Background
Research suggests that in Australia, maternal region of birth is a risk factor for stillbirth.

Aims
We aimed to examine the relationship between stillbirth and maternal region of birth in New South Wales (NSW), Australia from 2004 to 2015.

Methods
Adjusted logistic regression was used to determine odds of stillbirth by maternal region of birth, compared with Australian or New Zealand‐born (AUS/NZ‐born) women. Intervention rates (induction or pre‐labour caesarean) by maternal region of birth, over time, were also examined. Interaction terms were used to assess change in relative odds of stillbirth, over two time periods (2004–2011 and 2012–2015).

Results
There were 944 457 singleton births ≥24 weeks gestation that met the study inclusion criteria and 3221 of these were stillbirths, giving a stillbirth rate of 3.4 per 1000 births. After adjustment for confounders, South Asian (adjusted odds ratio (aOR) 1.42, 95% CI 1.24–1.62), Oceanian (aOR 1.45, 95% CI 1.17–1.80) and African (aOR 1.46, 96% CI 1.19–1.80) born women had significantly higher odds of stillbirth that AUS/NZ‐born women. Intervention rates increased from the earlier to the later time period by 13.1% across the study population, but the increase was larger in African and South Asian‐born women (18.1% and 19.6% respectively) than AUS/NZ‐born women (11.2%). There was a significant interaction between ethnicity and time period for South Asian‐born women in the all‐births model, with their stillbirth rates becoming closer to AUS/NZ‐born women in the later period.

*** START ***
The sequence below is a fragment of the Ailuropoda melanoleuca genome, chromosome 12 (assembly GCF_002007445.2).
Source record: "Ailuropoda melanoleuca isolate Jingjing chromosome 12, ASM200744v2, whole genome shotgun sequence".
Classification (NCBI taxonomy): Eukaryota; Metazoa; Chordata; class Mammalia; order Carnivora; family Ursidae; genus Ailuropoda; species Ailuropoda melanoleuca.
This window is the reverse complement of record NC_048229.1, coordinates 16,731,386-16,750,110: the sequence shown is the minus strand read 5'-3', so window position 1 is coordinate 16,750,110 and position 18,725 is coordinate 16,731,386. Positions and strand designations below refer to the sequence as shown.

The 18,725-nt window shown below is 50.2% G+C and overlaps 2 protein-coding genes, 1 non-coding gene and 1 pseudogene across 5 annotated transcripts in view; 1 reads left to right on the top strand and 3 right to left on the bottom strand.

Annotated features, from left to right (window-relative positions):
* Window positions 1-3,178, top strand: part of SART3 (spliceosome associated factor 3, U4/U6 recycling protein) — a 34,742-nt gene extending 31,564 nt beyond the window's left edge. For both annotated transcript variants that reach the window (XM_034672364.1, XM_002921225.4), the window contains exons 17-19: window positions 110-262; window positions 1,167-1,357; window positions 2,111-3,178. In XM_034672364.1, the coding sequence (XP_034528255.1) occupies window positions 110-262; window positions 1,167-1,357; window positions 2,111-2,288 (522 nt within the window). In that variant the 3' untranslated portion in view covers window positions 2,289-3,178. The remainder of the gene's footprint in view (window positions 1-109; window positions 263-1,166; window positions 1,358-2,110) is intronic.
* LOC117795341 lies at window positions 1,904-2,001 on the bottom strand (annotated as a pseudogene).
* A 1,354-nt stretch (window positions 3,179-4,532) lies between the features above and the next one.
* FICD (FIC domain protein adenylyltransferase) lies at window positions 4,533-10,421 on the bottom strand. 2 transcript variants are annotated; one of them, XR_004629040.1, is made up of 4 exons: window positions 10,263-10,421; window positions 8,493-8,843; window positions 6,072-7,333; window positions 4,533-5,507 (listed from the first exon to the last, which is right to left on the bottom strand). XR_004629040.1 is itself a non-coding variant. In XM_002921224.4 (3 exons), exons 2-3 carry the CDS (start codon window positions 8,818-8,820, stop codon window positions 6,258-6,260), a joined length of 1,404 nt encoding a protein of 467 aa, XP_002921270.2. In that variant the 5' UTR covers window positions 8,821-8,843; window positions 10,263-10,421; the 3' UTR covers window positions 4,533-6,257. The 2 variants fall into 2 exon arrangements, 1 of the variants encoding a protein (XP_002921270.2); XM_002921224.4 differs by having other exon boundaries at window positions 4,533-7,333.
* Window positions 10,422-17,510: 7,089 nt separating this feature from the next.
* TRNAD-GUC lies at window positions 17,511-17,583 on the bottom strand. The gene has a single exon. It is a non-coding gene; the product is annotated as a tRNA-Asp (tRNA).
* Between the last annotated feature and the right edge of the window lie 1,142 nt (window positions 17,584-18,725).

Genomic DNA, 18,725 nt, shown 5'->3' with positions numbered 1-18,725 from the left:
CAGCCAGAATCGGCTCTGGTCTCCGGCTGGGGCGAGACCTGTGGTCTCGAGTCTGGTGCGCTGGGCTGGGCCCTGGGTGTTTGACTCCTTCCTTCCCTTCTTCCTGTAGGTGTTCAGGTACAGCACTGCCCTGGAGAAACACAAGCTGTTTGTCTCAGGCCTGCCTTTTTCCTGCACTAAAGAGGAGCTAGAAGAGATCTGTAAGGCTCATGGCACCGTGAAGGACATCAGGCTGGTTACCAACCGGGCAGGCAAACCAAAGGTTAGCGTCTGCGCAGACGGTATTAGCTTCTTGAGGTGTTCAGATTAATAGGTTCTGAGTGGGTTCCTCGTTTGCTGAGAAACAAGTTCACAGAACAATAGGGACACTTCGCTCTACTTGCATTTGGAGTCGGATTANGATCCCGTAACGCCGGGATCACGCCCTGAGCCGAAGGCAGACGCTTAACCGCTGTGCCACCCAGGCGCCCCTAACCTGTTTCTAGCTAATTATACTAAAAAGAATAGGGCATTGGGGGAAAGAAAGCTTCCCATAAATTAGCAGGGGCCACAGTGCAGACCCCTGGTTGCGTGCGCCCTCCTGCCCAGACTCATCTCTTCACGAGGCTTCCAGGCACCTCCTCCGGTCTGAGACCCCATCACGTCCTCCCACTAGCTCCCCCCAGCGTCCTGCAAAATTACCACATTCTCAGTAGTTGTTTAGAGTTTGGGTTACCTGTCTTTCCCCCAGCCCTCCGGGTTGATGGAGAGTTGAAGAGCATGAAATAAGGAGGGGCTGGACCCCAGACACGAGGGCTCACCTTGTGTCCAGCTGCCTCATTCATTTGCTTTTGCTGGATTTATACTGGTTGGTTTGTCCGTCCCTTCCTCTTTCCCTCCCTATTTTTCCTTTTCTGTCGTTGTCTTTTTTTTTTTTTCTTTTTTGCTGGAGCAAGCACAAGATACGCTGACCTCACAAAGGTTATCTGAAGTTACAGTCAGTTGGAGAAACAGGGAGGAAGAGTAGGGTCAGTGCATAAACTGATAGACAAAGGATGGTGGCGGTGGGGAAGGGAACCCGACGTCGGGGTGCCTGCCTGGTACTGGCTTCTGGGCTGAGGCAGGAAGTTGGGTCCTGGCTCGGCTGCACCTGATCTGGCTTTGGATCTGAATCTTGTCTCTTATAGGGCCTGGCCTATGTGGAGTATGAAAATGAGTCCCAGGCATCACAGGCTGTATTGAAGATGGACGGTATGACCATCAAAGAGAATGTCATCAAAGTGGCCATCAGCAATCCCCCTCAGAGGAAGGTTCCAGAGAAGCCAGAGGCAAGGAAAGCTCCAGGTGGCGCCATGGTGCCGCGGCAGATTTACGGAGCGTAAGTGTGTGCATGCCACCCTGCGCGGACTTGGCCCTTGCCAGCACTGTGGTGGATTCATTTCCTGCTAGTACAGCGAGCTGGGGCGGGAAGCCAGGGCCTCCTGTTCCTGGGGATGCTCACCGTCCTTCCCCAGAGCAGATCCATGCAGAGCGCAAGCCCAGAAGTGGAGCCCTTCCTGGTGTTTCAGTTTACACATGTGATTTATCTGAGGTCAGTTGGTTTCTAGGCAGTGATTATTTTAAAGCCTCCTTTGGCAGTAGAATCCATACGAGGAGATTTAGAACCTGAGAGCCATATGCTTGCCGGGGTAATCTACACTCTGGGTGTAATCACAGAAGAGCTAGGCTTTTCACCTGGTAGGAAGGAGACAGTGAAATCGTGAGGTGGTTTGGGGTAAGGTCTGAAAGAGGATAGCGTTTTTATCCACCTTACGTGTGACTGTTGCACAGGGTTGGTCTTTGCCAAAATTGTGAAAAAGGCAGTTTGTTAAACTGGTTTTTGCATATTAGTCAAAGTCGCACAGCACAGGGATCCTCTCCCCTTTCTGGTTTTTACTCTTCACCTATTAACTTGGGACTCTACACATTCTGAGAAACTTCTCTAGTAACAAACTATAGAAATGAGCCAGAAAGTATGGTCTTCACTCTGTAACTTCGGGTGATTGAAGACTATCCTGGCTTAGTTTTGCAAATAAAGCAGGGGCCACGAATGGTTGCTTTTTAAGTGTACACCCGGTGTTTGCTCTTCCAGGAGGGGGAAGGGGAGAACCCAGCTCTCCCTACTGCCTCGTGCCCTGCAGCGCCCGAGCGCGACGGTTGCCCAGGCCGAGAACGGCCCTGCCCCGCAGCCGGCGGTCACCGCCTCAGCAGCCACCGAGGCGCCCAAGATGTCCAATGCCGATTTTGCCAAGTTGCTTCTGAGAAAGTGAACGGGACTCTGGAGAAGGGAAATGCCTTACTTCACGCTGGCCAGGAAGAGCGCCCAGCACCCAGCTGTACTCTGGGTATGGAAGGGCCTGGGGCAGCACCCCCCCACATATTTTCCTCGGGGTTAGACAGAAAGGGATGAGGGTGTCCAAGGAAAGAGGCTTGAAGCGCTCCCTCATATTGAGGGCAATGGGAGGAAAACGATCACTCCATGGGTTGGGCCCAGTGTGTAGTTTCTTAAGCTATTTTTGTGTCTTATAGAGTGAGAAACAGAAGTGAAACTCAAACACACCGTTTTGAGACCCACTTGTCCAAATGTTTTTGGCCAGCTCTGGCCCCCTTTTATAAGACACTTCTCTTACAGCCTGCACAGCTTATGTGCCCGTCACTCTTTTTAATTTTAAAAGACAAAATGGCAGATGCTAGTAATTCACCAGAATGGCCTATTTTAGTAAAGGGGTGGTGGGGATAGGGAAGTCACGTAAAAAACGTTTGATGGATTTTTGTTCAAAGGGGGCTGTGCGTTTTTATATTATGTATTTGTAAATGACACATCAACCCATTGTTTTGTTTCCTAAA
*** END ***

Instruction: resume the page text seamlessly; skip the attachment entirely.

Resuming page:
Conclusion
South Asian, African and Oceanian maternal region of birth are independent risk factors for stillbirth in NSW.